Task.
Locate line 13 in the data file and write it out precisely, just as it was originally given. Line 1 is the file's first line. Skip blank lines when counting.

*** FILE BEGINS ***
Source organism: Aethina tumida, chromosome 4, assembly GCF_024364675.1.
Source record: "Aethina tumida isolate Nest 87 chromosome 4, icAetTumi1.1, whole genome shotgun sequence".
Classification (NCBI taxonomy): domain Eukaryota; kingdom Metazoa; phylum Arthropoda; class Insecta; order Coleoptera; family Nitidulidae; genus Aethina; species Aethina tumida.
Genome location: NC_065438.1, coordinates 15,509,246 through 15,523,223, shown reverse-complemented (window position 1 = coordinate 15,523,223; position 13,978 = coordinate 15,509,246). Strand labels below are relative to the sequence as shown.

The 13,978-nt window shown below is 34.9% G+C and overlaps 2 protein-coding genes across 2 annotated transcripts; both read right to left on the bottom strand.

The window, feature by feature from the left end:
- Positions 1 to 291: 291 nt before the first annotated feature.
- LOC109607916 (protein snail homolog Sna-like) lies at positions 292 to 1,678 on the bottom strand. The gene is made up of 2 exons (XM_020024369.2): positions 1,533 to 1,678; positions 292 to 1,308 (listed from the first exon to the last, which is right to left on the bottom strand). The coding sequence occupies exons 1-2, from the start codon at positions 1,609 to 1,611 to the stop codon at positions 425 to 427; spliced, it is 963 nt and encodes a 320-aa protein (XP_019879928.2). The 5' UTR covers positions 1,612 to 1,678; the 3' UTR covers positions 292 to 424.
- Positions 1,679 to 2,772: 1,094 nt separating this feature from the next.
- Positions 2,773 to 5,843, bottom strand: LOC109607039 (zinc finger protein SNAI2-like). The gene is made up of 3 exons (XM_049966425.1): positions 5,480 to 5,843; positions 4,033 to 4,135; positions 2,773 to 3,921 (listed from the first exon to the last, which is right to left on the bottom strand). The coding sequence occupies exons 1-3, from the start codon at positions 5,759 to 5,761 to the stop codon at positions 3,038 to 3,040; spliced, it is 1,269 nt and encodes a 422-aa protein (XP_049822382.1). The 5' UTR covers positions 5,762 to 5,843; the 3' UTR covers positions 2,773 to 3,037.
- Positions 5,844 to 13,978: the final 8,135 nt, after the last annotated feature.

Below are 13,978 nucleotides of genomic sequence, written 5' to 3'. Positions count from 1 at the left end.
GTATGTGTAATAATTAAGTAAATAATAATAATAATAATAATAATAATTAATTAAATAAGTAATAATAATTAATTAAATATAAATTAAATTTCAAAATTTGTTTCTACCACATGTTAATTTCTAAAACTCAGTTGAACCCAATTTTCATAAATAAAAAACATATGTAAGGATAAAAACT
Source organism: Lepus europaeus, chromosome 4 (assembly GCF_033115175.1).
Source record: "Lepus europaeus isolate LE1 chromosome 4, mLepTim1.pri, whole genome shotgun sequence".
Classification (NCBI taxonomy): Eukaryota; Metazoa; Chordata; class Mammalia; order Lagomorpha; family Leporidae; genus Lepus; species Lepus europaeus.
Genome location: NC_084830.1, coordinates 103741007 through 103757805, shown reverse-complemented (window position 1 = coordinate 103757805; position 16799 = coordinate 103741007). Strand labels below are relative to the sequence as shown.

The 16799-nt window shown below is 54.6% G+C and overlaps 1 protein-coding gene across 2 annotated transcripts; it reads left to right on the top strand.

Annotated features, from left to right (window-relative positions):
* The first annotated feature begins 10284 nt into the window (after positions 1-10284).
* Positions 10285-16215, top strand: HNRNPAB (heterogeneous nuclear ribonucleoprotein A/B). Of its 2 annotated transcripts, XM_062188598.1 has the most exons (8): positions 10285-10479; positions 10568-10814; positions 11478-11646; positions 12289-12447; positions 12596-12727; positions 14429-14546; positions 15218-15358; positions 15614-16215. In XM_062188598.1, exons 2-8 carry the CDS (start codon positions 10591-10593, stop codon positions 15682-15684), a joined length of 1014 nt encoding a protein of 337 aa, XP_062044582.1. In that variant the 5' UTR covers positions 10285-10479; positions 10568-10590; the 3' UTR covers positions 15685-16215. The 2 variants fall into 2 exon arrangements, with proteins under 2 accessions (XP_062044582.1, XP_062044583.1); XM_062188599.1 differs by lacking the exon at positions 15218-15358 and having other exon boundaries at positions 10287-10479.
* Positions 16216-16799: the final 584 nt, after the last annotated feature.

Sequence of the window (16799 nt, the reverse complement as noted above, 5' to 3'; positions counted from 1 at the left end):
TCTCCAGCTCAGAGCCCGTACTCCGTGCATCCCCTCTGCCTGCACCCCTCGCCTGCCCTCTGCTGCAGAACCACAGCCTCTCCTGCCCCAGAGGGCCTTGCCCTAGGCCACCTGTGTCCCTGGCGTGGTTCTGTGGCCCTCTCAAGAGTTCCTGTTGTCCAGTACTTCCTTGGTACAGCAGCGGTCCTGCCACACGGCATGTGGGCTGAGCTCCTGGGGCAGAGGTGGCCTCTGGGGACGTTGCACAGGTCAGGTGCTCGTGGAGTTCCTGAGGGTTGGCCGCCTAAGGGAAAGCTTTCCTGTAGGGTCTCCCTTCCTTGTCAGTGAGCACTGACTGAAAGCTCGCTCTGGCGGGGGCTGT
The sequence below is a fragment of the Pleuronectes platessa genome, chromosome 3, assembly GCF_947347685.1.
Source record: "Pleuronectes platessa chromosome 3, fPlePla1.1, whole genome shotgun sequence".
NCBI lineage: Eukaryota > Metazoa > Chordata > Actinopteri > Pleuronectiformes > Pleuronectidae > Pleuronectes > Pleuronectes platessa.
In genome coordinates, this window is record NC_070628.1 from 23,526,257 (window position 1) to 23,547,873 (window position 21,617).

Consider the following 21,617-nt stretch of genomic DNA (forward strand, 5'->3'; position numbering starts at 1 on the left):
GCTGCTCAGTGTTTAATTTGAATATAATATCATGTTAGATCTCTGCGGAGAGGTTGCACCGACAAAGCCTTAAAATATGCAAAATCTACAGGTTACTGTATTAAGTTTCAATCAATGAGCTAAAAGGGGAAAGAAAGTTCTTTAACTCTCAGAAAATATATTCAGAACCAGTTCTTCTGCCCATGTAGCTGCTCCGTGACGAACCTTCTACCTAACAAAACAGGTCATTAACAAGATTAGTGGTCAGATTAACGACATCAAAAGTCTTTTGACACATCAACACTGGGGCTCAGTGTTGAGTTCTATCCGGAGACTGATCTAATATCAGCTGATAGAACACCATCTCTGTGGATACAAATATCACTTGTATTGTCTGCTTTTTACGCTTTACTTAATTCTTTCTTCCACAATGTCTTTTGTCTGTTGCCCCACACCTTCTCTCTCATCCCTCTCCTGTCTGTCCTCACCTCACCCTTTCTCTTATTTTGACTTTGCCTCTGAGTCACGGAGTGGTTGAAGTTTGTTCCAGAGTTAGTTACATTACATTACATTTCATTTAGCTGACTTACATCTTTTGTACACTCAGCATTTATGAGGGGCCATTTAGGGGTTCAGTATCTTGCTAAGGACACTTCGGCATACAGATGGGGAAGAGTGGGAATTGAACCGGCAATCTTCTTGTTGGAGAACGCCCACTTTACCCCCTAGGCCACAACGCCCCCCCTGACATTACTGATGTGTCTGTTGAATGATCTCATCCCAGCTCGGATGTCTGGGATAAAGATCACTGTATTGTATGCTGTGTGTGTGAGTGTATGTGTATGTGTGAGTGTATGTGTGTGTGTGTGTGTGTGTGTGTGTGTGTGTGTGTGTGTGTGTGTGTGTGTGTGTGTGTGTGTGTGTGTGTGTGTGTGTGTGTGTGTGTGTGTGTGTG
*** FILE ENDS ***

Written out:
GTATGTGTAATAATTAAGTAAATAATAATAATAATAATAATAATAATTAATTAAATAAGTAATAATAATTAATTAAATATAAATTAAATTTCAAAATTTGTTTCTACCACATGTTAATTTCTAAAACTCAGTTGAACCCAATTTTCATAAATAAAAAACATATGTAAGGATAAAAACT